It gave the cause of death as "open head injury with depressed skull fracture, leading to cardiopulmonary arrest."

The report, signed by seven doctors at the hospital, said that when Bhutto was brought in, she had no pulse and was not breathing. Blood trickled from a wound on the right side of her head and whitish material that appeared to be brain matter was visible. Her clothes were soaked with blood. The medical team worked for 41 minutes to try to resuscitate her before declaring her dead.

The report said her head wound was an irregular oval shape measuring about 2 inches by 1.2 inches. No surrounding wounds or blackening were seen. "No foreign body was felt in the wound. Wound was not further explored," it said.

"The wound might appear to be a bullet wound, but without an autopsy no doctor would ever be able to give a conclusive opinion that it was or it wasn't a bullet wound," prominent opposition lawyer Athar Minallah. "Without an autopsy there can be no investigation at all."

Minallah said the doctors had called for an autopsy to definitively determine the cause of death, but that Rawalpindi police chief Saud Aziz refused.

The appointment of Bhutto's husband, Asif Ali Zardari, as effective leader was not without complications. A former Cabinet minister who spent eight years in prison on corruption accusations, he is known as "Mr. 10 Percent" for allegedly taking kickbacks and is viewed with suspicion by many Pakistanis.

The British and U.S. governments had been pushing Bhutto, a moderate Muslim seen as friendly to the West, to form a power-sharing agreement with Musharraf after the election — a combination seen as the most effective in the fight against al-Qaida, which is believed to be regrouping in the country's lawless tribal areas.

From NPR reports and The Associated Press

What's the Deal with Bilawal Bhutto Zardari?

Bilawal Zardari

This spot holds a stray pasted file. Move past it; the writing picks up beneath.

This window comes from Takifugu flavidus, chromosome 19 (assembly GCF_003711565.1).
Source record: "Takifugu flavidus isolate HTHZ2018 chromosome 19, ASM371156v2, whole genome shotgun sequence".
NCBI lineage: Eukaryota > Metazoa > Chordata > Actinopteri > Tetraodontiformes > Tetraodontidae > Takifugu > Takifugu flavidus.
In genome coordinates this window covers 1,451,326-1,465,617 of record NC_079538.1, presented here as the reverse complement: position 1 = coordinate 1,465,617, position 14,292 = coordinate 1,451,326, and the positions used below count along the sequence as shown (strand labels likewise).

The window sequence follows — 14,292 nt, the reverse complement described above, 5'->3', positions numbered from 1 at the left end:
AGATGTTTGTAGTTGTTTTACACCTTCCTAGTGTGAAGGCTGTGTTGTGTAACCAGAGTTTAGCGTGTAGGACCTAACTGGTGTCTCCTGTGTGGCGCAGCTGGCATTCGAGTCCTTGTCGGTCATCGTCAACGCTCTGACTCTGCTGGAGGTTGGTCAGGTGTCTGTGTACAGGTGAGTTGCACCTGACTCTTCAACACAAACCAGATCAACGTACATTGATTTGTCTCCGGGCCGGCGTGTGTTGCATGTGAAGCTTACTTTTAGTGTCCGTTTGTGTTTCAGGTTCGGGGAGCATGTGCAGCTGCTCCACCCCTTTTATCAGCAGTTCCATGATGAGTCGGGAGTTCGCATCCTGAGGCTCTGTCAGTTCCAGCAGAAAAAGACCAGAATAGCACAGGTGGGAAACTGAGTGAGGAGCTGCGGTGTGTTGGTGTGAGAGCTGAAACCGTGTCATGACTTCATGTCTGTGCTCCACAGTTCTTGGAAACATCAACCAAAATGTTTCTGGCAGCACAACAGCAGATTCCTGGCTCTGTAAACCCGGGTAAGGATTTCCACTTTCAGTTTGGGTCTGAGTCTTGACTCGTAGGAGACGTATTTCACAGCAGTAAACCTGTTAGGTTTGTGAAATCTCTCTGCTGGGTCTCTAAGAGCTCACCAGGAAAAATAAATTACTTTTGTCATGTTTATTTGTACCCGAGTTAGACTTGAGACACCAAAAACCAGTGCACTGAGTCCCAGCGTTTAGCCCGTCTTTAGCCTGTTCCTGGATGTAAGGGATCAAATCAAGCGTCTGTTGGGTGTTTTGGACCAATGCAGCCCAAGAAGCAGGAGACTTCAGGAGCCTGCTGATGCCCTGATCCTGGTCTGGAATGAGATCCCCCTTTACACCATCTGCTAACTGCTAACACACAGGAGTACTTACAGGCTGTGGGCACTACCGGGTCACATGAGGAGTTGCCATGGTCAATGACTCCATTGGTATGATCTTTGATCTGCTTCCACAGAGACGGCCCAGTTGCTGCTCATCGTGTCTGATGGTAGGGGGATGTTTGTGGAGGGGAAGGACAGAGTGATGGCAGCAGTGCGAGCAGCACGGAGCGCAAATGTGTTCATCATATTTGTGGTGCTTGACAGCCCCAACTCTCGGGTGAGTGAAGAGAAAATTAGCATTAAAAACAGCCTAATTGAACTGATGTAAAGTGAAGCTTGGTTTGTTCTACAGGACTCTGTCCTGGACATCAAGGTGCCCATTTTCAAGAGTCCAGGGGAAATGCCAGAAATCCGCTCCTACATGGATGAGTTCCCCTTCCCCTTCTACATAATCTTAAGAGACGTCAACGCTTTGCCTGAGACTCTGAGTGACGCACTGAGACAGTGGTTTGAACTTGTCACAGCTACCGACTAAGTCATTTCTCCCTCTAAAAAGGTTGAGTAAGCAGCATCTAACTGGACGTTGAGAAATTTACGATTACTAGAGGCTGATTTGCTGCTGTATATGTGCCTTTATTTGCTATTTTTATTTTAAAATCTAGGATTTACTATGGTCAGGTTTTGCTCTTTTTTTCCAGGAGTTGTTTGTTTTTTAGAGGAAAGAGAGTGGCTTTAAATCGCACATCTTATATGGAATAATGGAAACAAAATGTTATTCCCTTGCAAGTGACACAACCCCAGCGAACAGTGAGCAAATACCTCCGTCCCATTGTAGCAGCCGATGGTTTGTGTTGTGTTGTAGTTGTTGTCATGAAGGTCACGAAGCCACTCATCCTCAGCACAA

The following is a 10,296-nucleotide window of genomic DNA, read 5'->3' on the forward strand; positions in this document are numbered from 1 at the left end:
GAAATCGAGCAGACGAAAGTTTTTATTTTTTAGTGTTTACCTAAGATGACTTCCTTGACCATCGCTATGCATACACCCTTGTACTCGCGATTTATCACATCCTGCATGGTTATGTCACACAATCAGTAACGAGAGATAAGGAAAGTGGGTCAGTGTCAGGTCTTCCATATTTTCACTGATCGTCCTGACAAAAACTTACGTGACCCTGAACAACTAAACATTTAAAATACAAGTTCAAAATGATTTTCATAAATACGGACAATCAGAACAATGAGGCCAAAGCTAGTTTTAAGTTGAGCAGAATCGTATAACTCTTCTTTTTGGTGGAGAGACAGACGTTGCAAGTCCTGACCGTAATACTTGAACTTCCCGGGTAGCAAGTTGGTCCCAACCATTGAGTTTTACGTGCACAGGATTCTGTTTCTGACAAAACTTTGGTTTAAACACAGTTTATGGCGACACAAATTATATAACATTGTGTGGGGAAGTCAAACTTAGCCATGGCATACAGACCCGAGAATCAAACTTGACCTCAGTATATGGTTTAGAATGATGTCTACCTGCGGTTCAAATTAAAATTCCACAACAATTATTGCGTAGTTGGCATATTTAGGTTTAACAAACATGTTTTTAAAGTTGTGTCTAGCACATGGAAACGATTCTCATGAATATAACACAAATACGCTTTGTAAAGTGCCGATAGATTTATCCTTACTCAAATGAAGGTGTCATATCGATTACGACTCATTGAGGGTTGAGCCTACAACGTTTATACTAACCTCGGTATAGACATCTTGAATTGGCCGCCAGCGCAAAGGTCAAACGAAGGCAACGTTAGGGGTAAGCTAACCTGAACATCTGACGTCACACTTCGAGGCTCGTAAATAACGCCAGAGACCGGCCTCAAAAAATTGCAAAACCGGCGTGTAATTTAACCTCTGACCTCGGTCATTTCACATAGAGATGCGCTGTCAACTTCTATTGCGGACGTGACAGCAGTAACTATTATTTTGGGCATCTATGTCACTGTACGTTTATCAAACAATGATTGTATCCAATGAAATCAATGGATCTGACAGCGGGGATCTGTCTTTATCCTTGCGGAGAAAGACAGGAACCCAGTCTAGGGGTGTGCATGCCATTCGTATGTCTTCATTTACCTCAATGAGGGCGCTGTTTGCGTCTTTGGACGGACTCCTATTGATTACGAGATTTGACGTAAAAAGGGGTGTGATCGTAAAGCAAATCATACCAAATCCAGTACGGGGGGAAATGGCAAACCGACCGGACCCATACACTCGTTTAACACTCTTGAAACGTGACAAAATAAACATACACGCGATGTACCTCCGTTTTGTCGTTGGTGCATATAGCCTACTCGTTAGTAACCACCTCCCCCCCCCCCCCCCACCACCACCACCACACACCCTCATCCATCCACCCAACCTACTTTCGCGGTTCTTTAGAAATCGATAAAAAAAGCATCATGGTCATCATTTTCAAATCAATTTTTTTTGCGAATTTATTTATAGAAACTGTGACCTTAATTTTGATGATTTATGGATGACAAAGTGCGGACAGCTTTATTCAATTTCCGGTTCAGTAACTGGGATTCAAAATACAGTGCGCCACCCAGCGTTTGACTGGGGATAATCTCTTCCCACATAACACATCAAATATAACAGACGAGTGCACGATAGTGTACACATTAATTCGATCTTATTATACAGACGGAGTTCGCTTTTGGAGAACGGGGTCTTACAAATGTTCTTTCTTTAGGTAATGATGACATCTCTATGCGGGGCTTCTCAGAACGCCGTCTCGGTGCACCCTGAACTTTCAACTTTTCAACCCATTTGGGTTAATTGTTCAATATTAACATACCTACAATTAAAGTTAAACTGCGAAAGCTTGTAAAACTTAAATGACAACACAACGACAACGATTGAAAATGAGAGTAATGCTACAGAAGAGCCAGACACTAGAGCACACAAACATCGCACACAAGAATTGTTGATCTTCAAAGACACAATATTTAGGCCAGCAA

hide captionBilawal Zardari was chosen as co-chairman, along with his father, of his mother Benazir Bhutto's Pakistan Peoples Party.

Aamir Qureshi/AFP/Getty Images

A Personal Take on Bilawal Bhutto Zardari

A friend of Benazir Bhutto's, who has known the young man since he was born, discusses what makes him tick. Politics and movies are on the list.Click here to read more.

Bilawal Bhutto Zardari, the 19-year-old son of the late Benazir Bhutto, has inherited the reins of her Pakistan Peoples Party.

News International editor Kamal Siddiqi reports from Karachi that the Oxford student is unlikely to be the party's replacement candidate. While Bilawal finishes his studies, his father, Asif Ali Zardari, will act as co-chairman. And if parliamentary elections in Pakistan proceed as planned next month, and the party wins a majority, neither man is expected to be tapped as prime minister.

Siddiqi says Bilawal Zardari, who also now goes by Bilawal Bhutto, has no political training aside from what he learned by being around his mother. Benazir Bhutto was one of Pakistan's most powerful and popular politicians, but Siddiqi says that's no substitute for time spent in charge.

"He's very young, he's very inexperienced and he's very untested," Siddiqi says.

Leaders of the Pakistan Peoples Party wanted an heir to the Bhutto political dynasty to take over the campaign, Siddiqi says.

"Bilawal is very young, and he needs someone to guide him," he says. "In effect, it is the daddy who is the de facto chief of the party. But to appease the people and the voters and the party workers, Bilawal's name has been announced as well at this stage."

Asif Ali Zardari has been a controversial figure, nicknamed "Mister 10 Percent" by people who believed he took kickbacks on government contracts. He spent eight years in jail on corruption charges that Siddiqi says were never proven.

Siddiqi says people in Pakistan remain inspired by the Bhutto name, giving Bilawal Zardari a bright future.

"In every decade, one Bhutto has been killed in the name of democracy," the editor says. "The Bhutto name, like the Kennedy name in the United States or the Gandhi name in India, that inspires a lot of people and that brings up a lot of feeling amongst people to vote for him."

On our blog, an open thread: Hey, 19! Want to run a country?